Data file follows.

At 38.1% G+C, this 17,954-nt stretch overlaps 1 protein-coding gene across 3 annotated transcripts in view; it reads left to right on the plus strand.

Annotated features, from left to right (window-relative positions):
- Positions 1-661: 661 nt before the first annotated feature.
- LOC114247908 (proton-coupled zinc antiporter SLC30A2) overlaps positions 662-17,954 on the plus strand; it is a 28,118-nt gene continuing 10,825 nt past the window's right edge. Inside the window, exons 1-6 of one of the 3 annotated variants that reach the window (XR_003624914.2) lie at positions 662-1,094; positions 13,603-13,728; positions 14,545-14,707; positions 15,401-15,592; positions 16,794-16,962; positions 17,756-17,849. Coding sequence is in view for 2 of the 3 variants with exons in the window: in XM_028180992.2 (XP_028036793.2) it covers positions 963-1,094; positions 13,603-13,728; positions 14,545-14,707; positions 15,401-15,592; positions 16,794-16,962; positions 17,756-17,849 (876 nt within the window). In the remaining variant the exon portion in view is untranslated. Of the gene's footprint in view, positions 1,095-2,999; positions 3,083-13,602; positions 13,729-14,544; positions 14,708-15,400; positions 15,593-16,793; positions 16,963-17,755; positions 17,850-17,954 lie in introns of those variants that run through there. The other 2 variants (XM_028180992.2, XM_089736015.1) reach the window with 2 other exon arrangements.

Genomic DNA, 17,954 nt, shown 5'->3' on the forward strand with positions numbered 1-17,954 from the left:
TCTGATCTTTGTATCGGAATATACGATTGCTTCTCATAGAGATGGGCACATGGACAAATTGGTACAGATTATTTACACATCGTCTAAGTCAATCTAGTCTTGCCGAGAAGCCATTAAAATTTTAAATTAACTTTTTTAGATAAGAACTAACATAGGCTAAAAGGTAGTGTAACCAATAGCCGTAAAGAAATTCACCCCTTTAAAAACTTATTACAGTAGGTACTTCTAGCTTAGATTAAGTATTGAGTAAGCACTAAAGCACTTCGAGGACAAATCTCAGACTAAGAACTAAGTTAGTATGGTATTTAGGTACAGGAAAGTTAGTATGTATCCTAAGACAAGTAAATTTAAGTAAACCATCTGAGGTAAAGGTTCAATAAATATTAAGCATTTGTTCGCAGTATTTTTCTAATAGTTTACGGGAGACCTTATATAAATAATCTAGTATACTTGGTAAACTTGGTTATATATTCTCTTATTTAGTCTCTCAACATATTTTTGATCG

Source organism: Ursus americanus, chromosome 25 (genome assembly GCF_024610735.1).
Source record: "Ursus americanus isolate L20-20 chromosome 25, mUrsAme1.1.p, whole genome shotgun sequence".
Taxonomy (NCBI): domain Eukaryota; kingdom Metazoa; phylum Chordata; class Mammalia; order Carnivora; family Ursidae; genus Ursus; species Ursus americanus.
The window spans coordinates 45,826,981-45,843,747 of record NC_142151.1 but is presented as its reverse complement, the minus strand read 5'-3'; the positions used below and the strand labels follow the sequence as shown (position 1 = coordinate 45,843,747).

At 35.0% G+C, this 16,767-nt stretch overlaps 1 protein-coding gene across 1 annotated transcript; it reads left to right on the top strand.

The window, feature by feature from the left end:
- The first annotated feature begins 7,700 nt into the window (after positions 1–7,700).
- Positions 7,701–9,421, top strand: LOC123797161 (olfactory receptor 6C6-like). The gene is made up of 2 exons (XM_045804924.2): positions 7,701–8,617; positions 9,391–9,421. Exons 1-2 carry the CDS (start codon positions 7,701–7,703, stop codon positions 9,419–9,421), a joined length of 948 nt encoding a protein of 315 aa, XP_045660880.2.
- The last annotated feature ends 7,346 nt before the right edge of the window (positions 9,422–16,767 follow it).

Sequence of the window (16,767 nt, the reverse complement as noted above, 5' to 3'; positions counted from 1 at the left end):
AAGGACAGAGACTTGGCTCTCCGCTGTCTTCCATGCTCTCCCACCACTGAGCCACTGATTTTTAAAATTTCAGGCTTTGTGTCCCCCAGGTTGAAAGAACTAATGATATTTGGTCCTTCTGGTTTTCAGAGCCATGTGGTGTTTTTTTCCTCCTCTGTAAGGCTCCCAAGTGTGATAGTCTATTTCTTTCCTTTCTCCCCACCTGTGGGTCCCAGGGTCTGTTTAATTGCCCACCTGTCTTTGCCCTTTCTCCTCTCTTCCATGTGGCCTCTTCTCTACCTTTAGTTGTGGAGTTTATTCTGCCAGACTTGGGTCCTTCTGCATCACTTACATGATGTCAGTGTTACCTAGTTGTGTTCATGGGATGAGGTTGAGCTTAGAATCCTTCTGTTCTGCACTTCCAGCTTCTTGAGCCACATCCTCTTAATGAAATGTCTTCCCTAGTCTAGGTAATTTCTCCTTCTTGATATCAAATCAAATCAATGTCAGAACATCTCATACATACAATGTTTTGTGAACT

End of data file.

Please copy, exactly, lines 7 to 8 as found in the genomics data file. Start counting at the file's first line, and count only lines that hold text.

Source organism: Ursus americanus, chromosome 25 (genome assembly GCF_024610735.1).
Source record: "Ursus americanus isolate L20-20 chromosome 25, mUrsAme1.1.p, whole genome shotgun sequence".